Cosmetic & Oculoplastic unit
Oculoplastics combines advanced training in ophthalmology with specialization in plastic and reconstructive surgery. Oculoplastic surgery is performed on children and adults to correct or treat disorders – from the most common to the rarest – of the eyelids, tear production and drainage (lacrimal) system, brows, the area of the face adjacent to the eye, and the bones around the eye.
Our oculoplastic surgeons, also known as eye plastic or oculo-facial surgeons, also perform cosmetic surgery and procedures.
Reconstructive Surgery and Procedures
As with cosmetic eyelid surgery, reconstructive procedures can be performed under sedation or general anaesthesia and some are outpatient procedures.
Some of the performed procedures that are done to correct deformities:
- Ptosis: droopy upper eyelids in children and adults
• Entropion: the inward turning of the eyelids
• Ectropion: the outward turning of the eyelids
• Retraction of the eyelids caused by birth defects or thyroid diseases, such as Graves’ disease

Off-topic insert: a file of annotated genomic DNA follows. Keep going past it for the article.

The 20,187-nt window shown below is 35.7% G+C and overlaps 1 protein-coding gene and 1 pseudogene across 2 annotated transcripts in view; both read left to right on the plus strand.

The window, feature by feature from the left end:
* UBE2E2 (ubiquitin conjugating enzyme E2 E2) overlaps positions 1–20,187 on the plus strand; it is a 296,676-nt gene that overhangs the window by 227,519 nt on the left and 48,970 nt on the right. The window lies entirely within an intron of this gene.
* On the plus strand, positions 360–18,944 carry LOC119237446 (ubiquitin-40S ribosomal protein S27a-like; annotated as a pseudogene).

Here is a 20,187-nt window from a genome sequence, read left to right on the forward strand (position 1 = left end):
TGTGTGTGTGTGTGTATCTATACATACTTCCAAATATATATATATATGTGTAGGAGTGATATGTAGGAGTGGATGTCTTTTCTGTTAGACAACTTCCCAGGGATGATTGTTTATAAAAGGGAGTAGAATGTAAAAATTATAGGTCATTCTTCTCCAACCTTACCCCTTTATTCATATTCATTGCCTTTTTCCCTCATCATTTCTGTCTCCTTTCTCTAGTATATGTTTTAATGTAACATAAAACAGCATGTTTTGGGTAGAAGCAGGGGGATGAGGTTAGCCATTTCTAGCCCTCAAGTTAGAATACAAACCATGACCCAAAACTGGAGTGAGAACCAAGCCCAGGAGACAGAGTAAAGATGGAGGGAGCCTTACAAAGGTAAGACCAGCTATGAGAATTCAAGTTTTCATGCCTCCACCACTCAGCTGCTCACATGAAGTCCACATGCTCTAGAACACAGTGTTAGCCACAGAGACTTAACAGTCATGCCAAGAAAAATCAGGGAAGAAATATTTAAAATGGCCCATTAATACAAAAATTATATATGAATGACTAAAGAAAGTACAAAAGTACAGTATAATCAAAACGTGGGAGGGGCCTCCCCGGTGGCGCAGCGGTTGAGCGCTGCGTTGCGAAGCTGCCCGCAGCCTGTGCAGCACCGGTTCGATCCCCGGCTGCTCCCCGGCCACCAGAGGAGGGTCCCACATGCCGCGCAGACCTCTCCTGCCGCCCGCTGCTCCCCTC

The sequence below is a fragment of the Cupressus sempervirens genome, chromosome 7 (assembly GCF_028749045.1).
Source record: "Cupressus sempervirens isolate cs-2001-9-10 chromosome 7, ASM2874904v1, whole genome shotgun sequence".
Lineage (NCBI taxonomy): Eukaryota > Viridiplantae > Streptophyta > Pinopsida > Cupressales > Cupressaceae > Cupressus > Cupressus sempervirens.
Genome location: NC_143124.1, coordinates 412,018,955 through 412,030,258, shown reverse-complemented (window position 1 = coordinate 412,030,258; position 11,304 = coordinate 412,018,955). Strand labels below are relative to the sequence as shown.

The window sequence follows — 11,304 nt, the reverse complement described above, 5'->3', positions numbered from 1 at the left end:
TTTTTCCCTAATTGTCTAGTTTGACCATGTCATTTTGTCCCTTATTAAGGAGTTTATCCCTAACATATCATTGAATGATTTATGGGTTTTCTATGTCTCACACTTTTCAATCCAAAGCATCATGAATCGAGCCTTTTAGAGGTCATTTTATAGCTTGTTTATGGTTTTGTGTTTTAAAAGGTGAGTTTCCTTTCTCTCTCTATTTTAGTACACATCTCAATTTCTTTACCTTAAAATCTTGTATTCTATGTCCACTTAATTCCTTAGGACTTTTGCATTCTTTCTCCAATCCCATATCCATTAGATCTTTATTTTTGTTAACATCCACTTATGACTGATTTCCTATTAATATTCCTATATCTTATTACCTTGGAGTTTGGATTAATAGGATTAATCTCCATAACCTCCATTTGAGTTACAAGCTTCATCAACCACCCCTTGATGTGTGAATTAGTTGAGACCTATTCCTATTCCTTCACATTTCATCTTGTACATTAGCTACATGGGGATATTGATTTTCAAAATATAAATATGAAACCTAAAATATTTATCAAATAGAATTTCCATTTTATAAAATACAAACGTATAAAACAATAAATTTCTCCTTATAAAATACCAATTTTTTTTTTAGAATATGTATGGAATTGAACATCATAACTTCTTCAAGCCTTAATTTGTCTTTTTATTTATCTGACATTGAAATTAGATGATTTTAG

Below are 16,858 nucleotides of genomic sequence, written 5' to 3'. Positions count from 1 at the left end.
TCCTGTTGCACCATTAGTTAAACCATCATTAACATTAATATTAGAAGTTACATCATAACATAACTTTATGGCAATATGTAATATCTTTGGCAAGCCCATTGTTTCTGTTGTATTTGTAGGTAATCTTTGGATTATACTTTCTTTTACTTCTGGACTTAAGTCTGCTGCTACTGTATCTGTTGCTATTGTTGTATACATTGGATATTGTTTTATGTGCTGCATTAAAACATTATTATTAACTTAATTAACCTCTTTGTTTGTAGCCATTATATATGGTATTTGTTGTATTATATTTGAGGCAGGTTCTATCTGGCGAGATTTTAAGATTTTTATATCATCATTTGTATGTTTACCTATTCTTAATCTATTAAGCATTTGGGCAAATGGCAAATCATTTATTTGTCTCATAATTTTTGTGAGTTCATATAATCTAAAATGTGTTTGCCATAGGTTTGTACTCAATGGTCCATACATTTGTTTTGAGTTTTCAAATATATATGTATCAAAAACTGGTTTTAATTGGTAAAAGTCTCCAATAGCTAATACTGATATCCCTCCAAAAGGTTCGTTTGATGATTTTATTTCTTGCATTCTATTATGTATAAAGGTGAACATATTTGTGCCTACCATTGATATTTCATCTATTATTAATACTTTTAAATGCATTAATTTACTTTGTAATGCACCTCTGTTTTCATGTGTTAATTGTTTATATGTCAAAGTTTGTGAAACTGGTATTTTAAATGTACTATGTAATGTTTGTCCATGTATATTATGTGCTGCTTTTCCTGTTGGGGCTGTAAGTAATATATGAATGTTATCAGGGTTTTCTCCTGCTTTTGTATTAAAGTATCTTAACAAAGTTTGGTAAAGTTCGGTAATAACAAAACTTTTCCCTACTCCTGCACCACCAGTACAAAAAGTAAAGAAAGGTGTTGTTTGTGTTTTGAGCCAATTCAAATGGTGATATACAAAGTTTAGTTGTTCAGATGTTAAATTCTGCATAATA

• Skin cancer or injuries
• Artificial eyes and eye socket surgery
Lower Lid Procedures – Cosmetic & Oculoplastic unit
For lower-lid procedures, the lids are typically elevated and tightened with canthoplasty (surgery to the area where the upper and lower lids meet) to re-suspend them and reduce symptoms of redness and irritation from corneal exposure.
Tear Duct Surgery
Tear duct surgery, dacryocystorhinostomy (DCR) or Jones tube placement (artificial tear duct), is performed to repair a blockage of the tear duct that can cause excessive watering or recurrent infections. This condition is commonly caused by a previous infection or trauma, or may occur with ageing. This surgery is highly successful and long-lasting.
This is surgery within the bony portion of the eye socket to reposition the bones or remove tumours that may occur within the socket. A procedure called orbital decompression is used to correct the appearance of protruding eyes often caused by Graves’ disease or hyperthyroidism. The bony socket is expanded to accommodate the swelling and extra tissue deposited behind the eye. The surgeons work closely with the patient’s endocrinologist to determine the best conditions for the procedure.